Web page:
Assistant Professor of Medicine, University of Florida
Dr. Amy Vittor is an Assistant Professor in the Division of Infectious Diseases and Global Medicine at the University of Florida, where she studies the interface between vector-borne disease, land use and host immunity. Interested in understanding linkages between ecology and global health, she conducted her doctorate in public health in the Peruvian Amazon studying malaria and deforestation. She continued to work in global health during her medical training, treating patients with HIV and tuberculosis in Botswana, Kenya and Panama. While completing her clinical training, she studied dengue epidemiology in Kenya with the Centers for Disease Control and Prevention in Nairobi as a Fogarty International Clinical and Research Fellow, and embarked on a collaboration with public health officials in the Mekong Delta in Vietnam on dengue and climate change. Following a novel outbreak of Madariaga virus in the Darien region of Panama, she spent a year with the Gorgas Memorial Institute investigating potential animal hosts and human epidemiology. At present, she continues to study ecological and immunological drivers of arboviral emergence in the Darien region of Panama, and attends on the Infectious Diseases consultation service at Shands hospital at UF.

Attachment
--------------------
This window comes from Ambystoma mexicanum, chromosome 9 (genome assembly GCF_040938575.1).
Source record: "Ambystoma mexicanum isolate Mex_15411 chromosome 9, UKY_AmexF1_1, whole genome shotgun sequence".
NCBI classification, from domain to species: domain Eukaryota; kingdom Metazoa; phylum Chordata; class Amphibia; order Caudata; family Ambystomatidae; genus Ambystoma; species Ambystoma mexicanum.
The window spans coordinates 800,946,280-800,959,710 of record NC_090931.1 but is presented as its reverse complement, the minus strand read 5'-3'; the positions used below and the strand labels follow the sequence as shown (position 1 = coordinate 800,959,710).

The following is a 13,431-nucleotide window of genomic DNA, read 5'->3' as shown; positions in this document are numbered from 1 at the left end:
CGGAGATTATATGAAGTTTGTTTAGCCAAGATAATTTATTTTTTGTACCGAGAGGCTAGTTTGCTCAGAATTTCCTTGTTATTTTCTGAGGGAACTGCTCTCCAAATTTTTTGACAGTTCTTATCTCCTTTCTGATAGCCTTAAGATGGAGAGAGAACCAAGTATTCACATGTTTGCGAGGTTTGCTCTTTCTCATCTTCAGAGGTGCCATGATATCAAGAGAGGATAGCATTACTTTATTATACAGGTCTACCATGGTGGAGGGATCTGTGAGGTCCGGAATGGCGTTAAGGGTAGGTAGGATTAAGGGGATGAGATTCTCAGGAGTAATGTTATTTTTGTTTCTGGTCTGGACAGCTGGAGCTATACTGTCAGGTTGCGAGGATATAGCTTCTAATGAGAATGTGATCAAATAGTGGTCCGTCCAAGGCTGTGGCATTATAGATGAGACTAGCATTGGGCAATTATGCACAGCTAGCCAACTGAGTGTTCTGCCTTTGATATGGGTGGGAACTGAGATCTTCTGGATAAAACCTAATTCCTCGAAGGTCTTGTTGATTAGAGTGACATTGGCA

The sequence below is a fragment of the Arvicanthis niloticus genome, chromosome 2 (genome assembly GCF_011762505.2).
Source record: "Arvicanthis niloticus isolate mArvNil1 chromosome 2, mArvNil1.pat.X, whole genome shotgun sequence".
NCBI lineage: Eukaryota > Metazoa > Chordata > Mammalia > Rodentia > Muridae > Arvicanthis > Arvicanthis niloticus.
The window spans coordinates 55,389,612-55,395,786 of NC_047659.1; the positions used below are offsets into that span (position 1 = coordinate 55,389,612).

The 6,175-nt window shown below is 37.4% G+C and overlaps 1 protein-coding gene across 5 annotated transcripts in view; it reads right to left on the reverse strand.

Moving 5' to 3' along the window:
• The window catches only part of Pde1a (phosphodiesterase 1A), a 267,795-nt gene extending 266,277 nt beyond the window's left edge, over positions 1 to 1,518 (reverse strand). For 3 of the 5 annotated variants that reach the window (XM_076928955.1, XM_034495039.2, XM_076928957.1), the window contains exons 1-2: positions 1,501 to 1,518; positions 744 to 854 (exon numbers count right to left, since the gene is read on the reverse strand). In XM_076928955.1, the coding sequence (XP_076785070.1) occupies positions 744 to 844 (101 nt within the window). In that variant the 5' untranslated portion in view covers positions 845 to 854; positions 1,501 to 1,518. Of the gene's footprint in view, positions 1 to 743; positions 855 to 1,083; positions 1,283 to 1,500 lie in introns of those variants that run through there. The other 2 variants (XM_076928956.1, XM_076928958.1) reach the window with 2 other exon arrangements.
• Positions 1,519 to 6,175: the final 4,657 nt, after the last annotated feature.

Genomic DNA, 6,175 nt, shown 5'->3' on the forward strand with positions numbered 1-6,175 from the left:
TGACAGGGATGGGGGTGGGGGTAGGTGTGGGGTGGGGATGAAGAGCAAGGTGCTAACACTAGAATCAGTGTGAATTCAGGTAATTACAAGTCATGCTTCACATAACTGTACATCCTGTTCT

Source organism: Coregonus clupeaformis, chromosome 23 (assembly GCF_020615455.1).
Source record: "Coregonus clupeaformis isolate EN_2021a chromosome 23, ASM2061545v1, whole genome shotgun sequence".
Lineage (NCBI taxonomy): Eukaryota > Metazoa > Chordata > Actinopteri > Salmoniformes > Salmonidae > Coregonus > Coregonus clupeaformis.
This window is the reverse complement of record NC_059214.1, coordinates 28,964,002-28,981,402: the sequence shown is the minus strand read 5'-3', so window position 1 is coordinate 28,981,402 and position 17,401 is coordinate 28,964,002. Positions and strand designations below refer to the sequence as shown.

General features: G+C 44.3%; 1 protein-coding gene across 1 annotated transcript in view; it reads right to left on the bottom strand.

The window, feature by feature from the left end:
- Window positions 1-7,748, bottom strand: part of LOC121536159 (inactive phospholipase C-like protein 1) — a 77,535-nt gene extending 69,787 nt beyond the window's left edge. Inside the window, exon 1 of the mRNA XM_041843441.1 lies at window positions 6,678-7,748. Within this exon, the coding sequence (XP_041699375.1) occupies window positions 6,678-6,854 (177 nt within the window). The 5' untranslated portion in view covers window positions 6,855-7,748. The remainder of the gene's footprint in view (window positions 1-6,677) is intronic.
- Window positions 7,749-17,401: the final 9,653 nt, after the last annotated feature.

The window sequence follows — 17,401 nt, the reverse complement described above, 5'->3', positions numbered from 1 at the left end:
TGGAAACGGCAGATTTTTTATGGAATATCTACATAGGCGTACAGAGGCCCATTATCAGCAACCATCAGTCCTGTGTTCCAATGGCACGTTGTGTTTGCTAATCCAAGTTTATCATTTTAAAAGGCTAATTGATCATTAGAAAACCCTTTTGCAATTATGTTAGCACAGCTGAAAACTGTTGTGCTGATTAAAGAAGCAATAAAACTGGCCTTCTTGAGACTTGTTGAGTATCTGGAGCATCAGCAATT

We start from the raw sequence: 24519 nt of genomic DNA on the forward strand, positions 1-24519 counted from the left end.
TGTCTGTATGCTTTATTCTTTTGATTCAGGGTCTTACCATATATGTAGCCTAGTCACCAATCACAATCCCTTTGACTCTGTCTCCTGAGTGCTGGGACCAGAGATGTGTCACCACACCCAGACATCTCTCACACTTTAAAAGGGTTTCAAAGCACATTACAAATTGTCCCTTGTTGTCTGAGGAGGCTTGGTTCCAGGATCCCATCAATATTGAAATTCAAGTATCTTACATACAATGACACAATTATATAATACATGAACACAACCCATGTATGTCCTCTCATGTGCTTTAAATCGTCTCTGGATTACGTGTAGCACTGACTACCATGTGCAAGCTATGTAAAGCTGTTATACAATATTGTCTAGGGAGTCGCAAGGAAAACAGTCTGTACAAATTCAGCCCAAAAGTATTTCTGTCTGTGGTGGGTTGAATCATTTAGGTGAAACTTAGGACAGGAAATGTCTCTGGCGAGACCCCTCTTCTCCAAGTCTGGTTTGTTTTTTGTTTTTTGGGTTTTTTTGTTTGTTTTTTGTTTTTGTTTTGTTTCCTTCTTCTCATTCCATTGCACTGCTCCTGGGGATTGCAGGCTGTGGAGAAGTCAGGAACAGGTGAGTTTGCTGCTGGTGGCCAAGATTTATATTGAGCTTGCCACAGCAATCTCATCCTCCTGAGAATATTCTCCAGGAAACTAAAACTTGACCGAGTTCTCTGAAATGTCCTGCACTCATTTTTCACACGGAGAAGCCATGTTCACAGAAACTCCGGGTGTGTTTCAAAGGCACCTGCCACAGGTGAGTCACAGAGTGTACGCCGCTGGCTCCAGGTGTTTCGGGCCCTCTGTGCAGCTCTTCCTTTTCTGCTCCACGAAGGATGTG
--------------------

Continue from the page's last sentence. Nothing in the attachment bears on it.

Dr. Vittor received her BA from the University of California, Berkeley in 1997, her PhD in public health from the Johns Hopkins Bloomberg School of Public Health in 2003, her MD from Stanford University in 2007, and completed her internal medicine residency and infectious disease fellowship at the University of Pennsylvania in 2009 and 2013, respectively. She is board certified in both internal medicine and infectious diseases.
Jun 26, 2020 07:13 am UTC| Nature
The coronavirus pandemic, suspected of originating in bats and pangolins, has brought the risk of viruses that jump from wildlife to humans into stark focus. These leaps often happens at the edges of the worlds tropical...